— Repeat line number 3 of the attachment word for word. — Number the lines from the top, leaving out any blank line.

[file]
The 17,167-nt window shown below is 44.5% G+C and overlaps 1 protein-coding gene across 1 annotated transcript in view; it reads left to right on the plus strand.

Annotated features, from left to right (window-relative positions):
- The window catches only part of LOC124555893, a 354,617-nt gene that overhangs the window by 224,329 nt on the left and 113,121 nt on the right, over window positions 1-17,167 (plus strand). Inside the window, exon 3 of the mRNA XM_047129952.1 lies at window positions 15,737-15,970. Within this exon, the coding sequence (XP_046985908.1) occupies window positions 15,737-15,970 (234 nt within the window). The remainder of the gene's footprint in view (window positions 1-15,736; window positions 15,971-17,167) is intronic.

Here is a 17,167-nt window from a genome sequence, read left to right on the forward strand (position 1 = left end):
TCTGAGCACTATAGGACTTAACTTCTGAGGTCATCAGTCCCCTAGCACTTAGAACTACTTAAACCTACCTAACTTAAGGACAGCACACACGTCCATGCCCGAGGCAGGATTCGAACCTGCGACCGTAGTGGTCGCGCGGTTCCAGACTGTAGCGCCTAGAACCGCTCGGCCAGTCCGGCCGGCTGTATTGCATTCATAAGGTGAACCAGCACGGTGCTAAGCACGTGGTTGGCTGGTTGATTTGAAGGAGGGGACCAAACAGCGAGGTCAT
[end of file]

- The window catches only part of LOC124555893, a 354,617-nt gene that overhangs the window by 224,329 nt on the left and 113,121 nt on the right, over window positions 1-17,167 (plus strand). Inside the window, exon 3 of the mRNA XM_047129952.1 lies at window positions 15,737-15,970. Within this exon, the coding sequence (XP_046985908.1) occupies window positions 15,737-15,970 (234 nt within the window). The remainder of the gene's footprint in view (window positions 1-15,736; window positions 15,971-17,167) is intronic.